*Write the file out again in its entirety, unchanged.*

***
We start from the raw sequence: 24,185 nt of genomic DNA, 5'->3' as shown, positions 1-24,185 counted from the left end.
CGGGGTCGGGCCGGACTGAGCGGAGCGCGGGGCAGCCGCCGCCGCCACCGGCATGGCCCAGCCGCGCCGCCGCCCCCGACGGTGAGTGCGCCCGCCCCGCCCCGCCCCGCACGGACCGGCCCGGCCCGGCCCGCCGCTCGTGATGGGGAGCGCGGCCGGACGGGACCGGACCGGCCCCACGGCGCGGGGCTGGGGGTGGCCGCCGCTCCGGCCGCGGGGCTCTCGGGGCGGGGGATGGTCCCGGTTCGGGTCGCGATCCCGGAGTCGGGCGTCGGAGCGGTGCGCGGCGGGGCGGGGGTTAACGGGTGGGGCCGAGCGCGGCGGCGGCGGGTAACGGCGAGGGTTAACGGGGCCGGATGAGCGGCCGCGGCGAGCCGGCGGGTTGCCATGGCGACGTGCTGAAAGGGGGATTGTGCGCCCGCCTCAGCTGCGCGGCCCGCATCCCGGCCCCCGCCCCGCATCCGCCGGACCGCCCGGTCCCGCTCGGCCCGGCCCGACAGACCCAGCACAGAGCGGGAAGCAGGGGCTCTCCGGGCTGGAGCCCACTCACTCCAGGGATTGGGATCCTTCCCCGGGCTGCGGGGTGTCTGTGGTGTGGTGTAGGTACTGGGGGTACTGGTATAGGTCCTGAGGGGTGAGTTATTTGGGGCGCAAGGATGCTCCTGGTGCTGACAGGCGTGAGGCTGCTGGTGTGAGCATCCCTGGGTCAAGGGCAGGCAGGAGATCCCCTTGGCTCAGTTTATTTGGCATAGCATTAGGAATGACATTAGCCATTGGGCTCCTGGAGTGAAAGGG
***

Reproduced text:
We start from the raw sequence: 24,185 nt of genomic DNA, 5'->3' as shown, positions 1-24,185 counted from the left end.
CGGGGTCGGGCCGGACTGAGCGGAGCGCGGGGCAGCCGCCGCCGCCACCGGCATGGCCCAGCCGCGCCGCCGCCCCCGACGGTGAGTGCGCCCGCCCCGCCCCGCCCCGCACGGACCGGCCCGGCCCGGCCCGCCGCTCGTGATGGGGAGCGCGGCCGGACGGGACCGGACCGGCCCCACGGCGCGGGGCTGGGGGTGGCCGCCGCTCCGGCCGCGGGGCTCTCGGGGCGGGGGATGGTCCCGGTTCGGGTCGCGATCCCGGAGTCGGGCGTCGGAGCGGTGCGCGGCGGGGCGGGGGTTAACGGGTGGGGCCGAGCGCGGCGGCGGCGGGTAACGGCGAGGGTTAACGGGGCCGGATGAGCGGCCGCGGCGAGCCGGCGGGTTGCCATGGCGACGTGCTGAAAGGGGGATTGTGCGCCCGCCTCAGCTGCGCGGCCCGCATCCCGGCCCCCGCCCCGCATCCGCCGGACCGCCCGGTCCCGCTCGGCCCGGCCCGACAGACCCAGCACAGAGCGGGAAGCAGGGGCTCTCCGGGCTGGAGCCCACTCACTCCAGGGATTGGGATCCTTCCCCGGGCTGCGGGGTGTCTGTGGTGTGGTGTAGGTACTGGGGGTACTGGTATAGGTCCTGAGGGGTGAGTTATTTGGGGCGCAAGGATGCTCCTGGTGCTGACAGGCGTGAGGCTGCTGGTGTGAGCATCCCTGGGTCAAGGGCAGGCAGGAGATCCCCTTGGCTCAGTTTATTTGGCATAGCATTAGGAATGACATTAGCCATTGGGCTCCTGGAGTGAAAGGG